The Onzie Capri was our testers' favorite thing to wear in the hot room, and also one of the most affordable pairs in this review. If you practice any style of heated yoga, you know that your outfit can make or break your practice. Non-breathable and confining clothing prevents you from cooling off and leaves you a sweaty and uncomfortable mess. There's a reason why seasoned hot Yogis wear as little as possible in their sweaty boxes of pain, uh, yoga rooms, though not everyone likes to practice half-naked. These leggings are lightweight and breathable, and offer a perfect compromise - you can practice fully clothed but still feel cool. They feel more like a swimsuit for your legs than yoga pants, and like a swimsuit, they dry quickly and don't retain heat. If you need something for 100+ degree classes, our Top Pick for Hot Yoga are the capris for you.
Onzie Capri Review
Cons: Fabric is slippery if not wet, little support or structure
Our Analysis and Test Results
The Onzie Capri uses an 82% Polyester and 18% Spandex fabric. They have a low-rise waist and are available in four sizes: X/S, S/M, M/L and L/L.
The Onzie received our highest score for breathability. The fabric is almost tissue thin (but not see-through!), which lets any moisture you are generating saturate through immediately and then evaporate. For this reason, this pair was by far our favorite option for the hot room. No more feeling like you are practicing in sodden sweatpants. The material does not change color when wet, which we appreciated when sweating out a quart or more. As we discovered in our testing process, some fabrics and color options change color more noticeably than others when wet. This led to some embarrassing classes in the Soybu Killer Caboose Pant, where it looked like we'd peed ourselves by the end of a non-heated class. So when it comes to hot yoga, we want something that is breathable and masks the sweat that is sure to pour off us.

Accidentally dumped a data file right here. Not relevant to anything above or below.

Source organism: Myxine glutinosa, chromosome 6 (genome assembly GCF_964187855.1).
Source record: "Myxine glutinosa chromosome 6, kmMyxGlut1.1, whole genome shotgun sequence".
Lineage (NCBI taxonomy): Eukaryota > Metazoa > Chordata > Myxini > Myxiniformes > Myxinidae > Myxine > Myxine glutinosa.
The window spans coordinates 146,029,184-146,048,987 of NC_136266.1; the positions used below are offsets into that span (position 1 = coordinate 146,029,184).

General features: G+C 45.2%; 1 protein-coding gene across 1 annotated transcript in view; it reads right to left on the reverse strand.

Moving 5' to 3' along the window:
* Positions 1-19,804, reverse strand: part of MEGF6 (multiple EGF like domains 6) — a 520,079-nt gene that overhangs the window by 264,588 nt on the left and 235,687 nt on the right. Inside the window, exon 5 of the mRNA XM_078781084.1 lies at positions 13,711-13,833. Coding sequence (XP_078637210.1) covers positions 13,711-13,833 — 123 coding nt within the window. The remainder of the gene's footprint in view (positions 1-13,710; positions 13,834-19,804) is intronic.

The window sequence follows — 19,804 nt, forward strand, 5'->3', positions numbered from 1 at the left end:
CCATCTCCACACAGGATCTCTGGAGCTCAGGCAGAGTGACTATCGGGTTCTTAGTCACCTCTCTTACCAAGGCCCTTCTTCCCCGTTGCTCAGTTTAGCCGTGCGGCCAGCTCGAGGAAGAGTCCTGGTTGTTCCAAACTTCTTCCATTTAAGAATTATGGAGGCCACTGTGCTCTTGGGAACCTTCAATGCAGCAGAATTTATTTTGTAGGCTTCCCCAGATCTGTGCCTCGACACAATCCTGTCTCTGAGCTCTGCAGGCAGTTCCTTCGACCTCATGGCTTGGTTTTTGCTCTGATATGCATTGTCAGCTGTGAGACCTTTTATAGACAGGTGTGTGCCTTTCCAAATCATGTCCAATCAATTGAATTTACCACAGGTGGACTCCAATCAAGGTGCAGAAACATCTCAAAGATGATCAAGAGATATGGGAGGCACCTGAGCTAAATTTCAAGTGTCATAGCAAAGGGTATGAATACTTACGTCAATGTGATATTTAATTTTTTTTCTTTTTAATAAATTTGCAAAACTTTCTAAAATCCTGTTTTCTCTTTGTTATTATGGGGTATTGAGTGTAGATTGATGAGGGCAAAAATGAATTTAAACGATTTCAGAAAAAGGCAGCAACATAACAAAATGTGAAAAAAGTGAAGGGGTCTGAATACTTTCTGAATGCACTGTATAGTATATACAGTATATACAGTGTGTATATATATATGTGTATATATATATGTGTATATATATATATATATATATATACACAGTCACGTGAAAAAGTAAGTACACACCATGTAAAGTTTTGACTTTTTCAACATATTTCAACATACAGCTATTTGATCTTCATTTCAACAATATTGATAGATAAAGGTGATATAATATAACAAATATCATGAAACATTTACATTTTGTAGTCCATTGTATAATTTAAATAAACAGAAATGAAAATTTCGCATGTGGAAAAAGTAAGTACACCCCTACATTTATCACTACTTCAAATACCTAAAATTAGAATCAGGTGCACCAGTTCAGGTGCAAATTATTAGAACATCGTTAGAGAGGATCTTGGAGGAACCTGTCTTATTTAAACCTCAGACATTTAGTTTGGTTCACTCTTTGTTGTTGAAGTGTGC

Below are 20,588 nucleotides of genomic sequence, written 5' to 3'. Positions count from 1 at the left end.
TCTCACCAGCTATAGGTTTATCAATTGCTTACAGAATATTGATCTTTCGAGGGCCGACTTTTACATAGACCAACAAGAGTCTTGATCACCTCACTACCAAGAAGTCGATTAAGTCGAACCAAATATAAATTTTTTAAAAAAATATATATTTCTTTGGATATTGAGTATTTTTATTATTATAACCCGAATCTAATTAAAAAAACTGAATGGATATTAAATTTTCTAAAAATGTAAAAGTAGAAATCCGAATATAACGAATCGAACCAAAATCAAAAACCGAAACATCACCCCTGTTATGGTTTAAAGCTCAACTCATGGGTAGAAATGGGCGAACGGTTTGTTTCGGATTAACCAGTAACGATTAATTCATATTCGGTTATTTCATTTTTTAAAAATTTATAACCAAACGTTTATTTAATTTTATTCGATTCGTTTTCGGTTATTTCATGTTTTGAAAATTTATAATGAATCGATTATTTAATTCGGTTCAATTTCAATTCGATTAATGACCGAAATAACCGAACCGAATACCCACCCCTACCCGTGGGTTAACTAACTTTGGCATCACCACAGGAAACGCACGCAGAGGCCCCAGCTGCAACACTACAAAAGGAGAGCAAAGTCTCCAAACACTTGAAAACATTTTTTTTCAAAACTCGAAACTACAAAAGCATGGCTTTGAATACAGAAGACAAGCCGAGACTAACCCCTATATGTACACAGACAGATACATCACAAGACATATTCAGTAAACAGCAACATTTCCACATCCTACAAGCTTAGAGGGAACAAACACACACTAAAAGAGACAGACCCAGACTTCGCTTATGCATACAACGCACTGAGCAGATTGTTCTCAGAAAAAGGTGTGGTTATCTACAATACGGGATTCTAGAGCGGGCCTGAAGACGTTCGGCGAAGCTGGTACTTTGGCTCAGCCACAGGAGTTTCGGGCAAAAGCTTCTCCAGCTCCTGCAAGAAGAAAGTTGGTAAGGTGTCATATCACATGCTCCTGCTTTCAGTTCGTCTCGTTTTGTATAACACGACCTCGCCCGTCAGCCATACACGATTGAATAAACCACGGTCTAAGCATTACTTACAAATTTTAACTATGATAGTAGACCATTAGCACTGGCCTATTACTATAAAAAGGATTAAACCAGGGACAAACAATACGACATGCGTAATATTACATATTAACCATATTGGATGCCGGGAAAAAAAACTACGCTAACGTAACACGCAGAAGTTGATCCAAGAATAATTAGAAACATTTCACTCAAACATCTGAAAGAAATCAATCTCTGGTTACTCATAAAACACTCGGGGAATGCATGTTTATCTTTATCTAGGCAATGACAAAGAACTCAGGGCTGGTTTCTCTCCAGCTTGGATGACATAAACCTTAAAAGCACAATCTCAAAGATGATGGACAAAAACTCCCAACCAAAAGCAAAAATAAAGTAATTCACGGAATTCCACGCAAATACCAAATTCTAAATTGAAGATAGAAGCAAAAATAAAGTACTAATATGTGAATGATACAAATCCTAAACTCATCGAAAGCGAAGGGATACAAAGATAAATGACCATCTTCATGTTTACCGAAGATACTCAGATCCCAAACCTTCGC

One of the best things about these tights is that they are so light that you barely notice that you are wearing them. Many hot yoga practitioners prefer to wear small shorts when practicing, as long pants or capris feel confining in the heat, but others prefer to be slightly more covered and then have to suffer (even more!) as a result. These capris solve that problem — they cover you all the way to mid-calf but feel like the lightest of layers on your skin. They also feel almost completely dry by the end of Final Savasana. No more carrying a five-pound pair of soaked pants home in your yoga bag. These pants have a unique silky feel to them, so if you prefer the feel of "regular" yoga pants and/or want something in more muted designs, then the 90 Degree by Reflex High Waist Powerflex are almost as breathable as this pair and a good second choice.
Ease of Movement
The silky material of these pants moved with us every which way and never limited our movements, earning it an 8 out of 10 in Ease of Movement.
The waistband is wide but the material itself is thin, so it doesn't bunch up or get in the way of our forward bends. We did actually take a few points off this pant's ease of movement score for one reason: the material is slippery when dry. This makes it more difficult to hold some arm balances like Bakasana (Crow Pose), where the friction between the material covering your knees and your armpits helps you hold the pose. Once the material is wet, the friction improves, but it's still on the slick side. Purists might argue that any aid from your yoga pants in these difficult poses is cheating, but we prefer our pants to help us out rather than hinder us. If you prefer a little friction for more challenging poses, then the Lululemon Wunder Under Crop III is better in this department.
Comfort and Fit